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Testimony 2: Michael

When I was growing up, I often visited my father’s side of the family in Israel. The trips were always joyous occasions, centered around seeing all the relatives – my grandparents, my uncles and aunts, my cousins, my cousins’ cousins. I was too caught up in the family schedule to know that something might be happening outside our circle.

As I got older and left home for university, I started going to Israel less and less. At the same time, I also started to read things for myself and speak to different people about Israel and Palestine. I began to develop my own understanding of what was happening in the region.

After a long time of not going to Israel, I decided to visit my family again, keeping at the forefront of my mind this new understanding. My father and I went to visit my uncle who lived near the Palestinian village Abu Gosh. My father and uncle wanted to take me for lunch in the town, which they assured me had very good relations with the Israeli state and was therefore treated well. Cautious of their claims, I joined them in the town for hummus and falafel, and then went to explore the place with my father. We strolled along the main high street before turning down a quieter road lined with homes and with some children playing on the street. At first I was distracted by the beautiful trees and the hanging bougainvillea, but then I looked at my father and saw his discomfort.

I asked him if he was alright and he said he thinks we should leave. I told him that I liked the place and I wanted to carry on, but he became irritable and insisted that it wasn’t safe as no one was around. I pointed out that it was a quiet neighbourhood and we were not alone, there were children playing right by us. But my father just grew more fretful and his fear really started to show. He said that we were two Jews and if someone were to attack, no one would be around to help us – he claimed that if I was brought up in Israel like he had been, I would be wiser and know to leave. At that point I could really see the panic in his eyes and hear the urgency in his voice, so we turned around and went back to the busy high street.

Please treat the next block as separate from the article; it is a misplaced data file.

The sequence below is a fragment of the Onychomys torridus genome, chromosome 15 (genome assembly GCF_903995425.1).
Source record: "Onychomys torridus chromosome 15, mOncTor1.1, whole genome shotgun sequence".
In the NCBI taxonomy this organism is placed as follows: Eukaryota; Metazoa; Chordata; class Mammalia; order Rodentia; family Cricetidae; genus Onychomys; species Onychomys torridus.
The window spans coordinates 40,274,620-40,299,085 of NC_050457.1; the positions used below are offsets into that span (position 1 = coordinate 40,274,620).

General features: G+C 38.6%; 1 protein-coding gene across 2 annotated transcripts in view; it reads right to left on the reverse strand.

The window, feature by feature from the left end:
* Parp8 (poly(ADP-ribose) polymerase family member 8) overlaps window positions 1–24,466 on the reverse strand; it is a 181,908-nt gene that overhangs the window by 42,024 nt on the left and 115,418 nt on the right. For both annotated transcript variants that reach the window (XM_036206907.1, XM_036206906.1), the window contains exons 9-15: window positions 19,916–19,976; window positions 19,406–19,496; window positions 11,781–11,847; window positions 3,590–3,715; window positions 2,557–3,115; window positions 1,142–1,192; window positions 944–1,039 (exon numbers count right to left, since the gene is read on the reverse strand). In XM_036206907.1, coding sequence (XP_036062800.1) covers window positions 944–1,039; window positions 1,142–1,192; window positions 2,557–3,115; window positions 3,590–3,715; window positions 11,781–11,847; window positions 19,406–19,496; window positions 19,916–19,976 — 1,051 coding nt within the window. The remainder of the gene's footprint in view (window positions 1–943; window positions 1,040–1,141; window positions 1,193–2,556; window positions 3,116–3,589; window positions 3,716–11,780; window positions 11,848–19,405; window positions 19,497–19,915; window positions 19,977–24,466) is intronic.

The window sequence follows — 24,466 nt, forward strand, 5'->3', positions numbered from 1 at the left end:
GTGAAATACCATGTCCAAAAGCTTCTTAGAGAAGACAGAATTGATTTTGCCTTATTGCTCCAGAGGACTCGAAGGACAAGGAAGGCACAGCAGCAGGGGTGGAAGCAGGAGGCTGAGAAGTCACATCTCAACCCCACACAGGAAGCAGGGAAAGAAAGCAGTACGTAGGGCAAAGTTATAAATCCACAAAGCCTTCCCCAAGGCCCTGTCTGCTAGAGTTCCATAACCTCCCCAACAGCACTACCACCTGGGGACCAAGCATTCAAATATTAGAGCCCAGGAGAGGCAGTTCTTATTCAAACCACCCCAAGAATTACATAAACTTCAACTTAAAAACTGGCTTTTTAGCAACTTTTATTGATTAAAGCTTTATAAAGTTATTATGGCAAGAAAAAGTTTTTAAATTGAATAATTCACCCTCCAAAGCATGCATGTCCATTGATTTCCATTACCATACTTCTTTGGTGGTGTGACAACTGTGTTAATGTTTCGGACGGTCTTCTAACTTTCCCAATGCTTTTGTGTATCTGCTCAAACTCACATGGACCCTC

I left Abu Ghosh feeling dejected. What I saw in my father was so deep rooted, so deeply ingrained from his upbringing, that even a quiet, suburban Palestinian street could trigger him. He was taught to treat the Palestinian people with suspicion and caution for what he said was a matter of survival. To him Palestinian existence represented a threat to the safety of his family and himself. I realised then that Palestinian people existed in my father’s imagination first and foremost as a people to be feared.

The way he acted that day did not match up with the way he thinks of others around him or the way he speaks about Palestinians and wanting peace with Palestine. But when he was removed from comfortable conversations around the dinner table and was confronted with a real life situation, his true prejudices came out. Just like my family, many in the British Jewish community have fond memories of going to Israel – whether to see family or just to go on holiday. For so many there is such a strong sense of community from the moment that first step is taken off the plane. But that communal sentiment is sometimes contradicted by a hostility towards an entire group of people. And with this feeling of hatred and prejudice within us, Israel will never exist as the land we want it to be. That day in Abu Ghosh made me realise that in order for my father to truly think of Israel as a loving place, where family and community flourish, he will have to be honest and work hard to vanquish the prejudice that he was brought up with. And the same can be said for many of us in the British Jewish community.

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